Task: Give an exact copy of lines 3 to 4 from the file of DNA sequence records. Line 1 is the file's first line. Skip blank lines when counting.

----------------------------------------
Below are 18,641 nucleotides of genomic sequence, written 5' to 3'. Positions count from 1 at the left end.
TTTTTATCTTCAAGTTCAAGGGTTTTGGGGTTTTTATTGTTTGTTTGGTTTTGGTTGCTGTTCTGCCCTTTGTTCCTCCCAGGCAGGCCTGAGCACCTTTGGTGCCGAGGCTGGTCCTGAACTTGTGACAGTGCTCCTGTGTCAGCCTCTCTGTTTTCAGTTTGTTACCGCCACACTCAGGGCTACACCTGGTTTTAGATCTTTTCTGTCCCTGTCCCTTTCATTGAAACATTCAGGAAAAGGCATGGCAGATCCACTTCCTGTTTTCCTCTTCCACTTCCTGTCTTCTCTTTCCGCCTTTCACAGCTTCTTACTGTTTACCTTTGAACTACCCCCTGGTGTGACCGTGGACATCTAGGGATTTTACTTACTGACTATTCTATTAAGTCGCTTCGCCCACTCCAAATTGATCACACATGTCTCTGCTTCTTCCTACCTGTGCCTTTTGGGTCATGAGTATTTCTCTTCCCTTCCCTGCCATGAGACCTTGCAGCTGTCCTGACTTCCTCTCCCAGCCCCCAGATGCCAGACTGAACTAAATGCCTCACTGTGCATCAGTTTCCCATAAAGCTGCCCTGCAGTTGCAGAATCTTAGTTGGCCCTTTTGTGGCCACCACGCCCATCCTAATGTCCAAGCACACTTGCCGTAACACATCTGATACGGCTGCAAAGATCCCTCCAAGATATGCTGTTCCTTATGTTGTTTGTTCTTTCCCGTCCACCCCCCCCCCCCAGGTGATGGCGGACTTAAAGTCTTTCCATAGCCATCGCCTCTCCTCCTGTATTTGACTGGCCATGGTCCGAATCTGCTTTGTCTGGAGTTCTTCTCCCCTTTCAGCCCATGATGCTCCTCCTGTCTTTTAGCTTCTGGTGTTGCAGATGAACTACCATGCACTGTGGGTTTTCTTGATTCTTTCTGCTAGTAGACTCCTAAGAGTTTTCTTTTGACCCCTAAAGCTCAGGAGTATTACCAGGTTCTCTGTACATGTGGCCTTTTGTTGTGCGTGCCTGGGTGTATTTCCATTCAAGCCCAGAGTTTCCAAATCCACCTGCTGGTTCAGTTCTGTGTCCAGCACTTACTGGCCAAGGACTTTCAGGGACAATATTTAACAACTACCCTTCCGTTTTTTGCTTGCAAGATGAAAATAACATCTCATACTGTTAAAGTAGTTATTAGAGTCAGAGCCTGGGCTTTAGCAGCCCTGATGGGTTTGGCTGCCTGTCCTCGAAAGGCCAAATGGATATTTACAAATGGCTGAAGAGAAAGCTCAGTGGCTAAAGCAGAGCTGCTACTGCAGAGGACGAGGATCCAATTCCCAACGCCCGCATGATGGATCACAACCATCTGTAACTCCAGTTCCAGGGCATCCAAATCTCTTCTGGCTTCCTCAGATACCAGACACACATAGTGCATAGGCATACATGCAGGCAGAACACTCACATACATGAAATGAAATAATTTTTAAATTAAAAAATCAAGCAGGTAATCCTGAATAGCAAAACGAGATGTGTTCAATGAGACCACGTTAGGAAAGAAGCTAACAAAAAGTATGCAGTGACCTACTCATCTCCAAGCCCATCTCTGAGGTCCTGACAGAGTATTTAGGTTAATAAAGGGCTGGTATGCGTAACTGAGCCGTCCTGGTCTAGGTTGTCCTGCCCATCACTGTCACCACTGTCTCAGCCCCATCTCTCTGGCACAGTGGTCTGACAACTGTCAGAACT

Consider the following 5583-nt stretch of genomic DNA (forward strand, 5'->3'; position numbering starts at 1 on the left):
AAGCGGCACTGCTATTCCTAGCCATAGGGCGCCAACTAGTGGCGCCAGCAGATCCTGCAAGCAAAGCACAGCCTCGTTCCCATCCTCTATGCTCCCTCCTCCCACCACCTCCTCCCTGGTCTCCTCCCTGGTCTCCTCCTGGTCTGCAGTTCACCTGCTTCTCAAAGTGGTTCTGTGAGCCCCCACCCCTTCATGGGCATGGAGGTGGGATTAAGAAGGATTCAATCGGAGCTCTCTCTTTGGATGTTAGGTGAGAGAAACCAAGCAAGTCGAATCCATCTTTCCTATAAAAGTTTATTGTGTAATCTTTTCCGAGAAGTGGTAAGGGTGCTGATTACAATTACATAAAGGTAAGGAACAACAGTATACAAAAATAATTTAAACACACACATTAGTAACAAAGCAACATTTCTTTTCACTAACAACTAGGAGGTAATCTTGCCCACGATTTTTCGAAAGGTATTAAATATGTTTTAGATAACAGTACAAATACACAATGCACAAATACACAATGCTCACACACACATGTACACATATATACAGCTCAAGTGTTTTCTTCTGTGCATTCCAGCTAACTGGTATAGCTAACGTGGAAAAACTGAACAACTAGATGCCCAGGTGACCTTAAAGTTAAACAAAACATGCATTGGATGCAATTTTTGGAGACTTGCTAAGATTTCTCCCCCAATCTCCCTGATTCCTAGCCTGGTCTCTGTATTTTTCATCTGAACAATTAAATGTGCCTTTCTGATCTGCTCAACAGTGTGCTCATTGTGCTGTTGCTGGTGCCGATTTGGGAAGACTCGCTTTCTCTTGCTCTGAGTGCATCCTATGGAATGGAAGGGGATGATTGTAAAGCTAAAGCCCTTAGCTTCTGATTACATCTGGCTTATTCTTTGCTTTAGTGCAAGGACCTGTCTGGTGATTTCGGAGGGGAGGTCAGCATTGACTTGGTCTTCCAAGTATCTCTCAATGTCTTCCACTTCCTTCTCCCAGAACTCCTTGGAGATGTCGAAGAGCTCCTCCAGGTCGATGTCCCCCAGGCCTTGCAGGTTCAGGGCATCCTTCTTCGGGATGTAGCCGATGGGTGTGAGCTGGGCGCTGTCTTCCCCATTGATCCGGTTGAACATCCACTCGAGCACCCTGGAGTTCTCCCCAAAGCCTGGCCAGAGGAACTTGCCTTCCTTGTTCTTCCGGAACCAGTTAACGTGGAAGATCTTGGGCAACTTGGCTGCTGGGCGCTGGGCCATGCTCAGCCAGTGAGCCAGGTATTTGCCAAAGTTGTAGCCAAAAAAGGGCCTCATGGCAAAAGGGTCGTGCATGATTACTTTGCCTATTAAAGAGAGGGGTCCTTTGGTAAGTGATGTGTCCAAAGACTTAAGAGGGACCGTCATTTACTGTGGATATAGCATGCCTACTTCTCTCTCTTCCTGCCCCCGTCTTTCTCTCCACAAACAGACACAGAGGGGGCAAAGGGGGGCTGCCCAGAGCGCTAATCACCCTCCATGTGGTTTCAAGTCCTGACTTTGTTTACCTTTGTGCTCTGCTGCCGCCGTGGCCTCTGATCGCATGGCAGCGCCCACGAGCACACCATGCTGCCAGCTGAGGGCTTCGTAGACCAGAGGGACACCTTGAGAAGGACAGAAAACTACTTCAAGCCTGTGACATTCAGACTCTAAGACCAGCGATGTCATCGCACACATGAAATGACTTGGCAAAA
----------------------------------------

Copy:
Consider the following 5583-nt stretch of genomic DNA (forward strand, 5'->3'; position numbering starts at 1 on the left):
AAGCGGCACTGCTATTCCTAGCCATAGGGCGCCAACTAGTGGCGCCAGCAGATCCTGCAAGCAAAGCACAGCCTCGTTCCCATCCTCTATGCTCCCTCCTCCCACCACCTCCTCCCTGGTCTCCTCCCTGGTCTCCTCCTGGTCTGCAGTTCACCTGCTTCTCAAAGTGGTTCTGTGAGCCCCCACCCCTTCATGGGCATGGAGGTGGGATTAAGAAGGATTCAATCGGAGCTCTCTCTTTGGATGTTAGGTGAGAGAAACCAAGCAAGTCGAATCCATCTTTCCTATAAAAGTTTATTGTGTAATCTTTTCCGAGAAGTGGTAAGGGTGCTGATTACAATTACATAAAGGTAAGGAACAACAGTATACAAAAATAATTTAAACACACACATTAGTAACAAAGCAACATTTCTTTTCACTAACAACTAGGAGGTAATCTTGCCCACGATTTTTCGAAAGGTATTAAATATGTTTTAGATAACAGTACAAATACACAATGCACAAATACACAATGCTCACACACACATGTACACATATATACAGCTCAAGTGTTTTCTTCTGTGCATTCCAGCTAACTGGTATAGCTAACGTGGAAAAACTGAACAACTAGATGCCCAGGTGACCTTAAAGTTAAACAAAACATGCATTGGATGCAATTTTTGGAGACTTGCTAAGATTTCTCCCCCAATCTCCCTGATTCCTAGCCTGGTCTCTGTATTTTTCATCTGAACAATTAAATGTGCCTTTCTGATCTGCTCAACAGTGTGCTCATTGTGCTGTTGCTGGTGCCGATTTGGGAAGACTCGCTTTCTCTTGCTCTGAGTGCATCCTATGGAATGGAAGGGGATGATTGTAAAGCTAAAGCCCTTAGCTTCTGATTACATCTGGCTTATTCTTTGCTTTAGTGCAAGGACCTGTCTGGTGATTTCGGAGGGGAGGTCAGCATTGACTTGGTCTTCCAAGTATCTCTCAATGTCTTCCACTTCCTTCTCCCAGAACTCCTTGGAGATGTCGAAGAGCTCCTCCAGGTCGATGTCCCCCAGGCCTTGCAGGTTCAGGGCATCCTTCTTCGGGATGTAGCCGATGGGTGTGAGCTGGGCGCTGTCTTCCCCATTGATCCGGTTGAACATCCACTCGAGCACCCTGGAGTTCTCCCCAAAGCCTGGCCAGAGGAACTTGCCTTCCTTGTTCTTCCGGAACCAGTTAACGTGGAAGATCTTGGGCAACTTGGCTGCTGGGCGCTGGGCCATGCTCAGCCAGTGAGCCAGGTATTTGCCAAAGTTGTAGCCAAAAAAGGGCCTCATGGCAAAAGGGTCGTGCATGATTACTTTGCCTATTAAAGAGAGGGGTCCTTTGGTAAGTGATGTGTCCAAAGACTTAAGAGGGACCGTCATTTACTGTGGATATAGCATGCCTACTTCTCTCTCTTCCTGCCCCCGTCTTTCTCTCCACAAACAGACACAGAGGGGGCAAAGGGGGGCTGCCCAGAGCGCTAATCACCCTCCATGTGGTTTCAAGTCCTGACTTTGTTTACCTTTGTGCTCTGCTGCCGCCGTGGCCTCTGATCGCATGGCAGCGCCCACGAGCACACCATGCTGCCAGCTGAGGGCTTCGTAGACCAGAGGGACACCTTGAGAAGGACAGAAAACTACTTCAAGCCTGTGACATTCAGACTCTAAGACCAGCGATGTCATCGCACACATGAAATGACTTGGCAAAA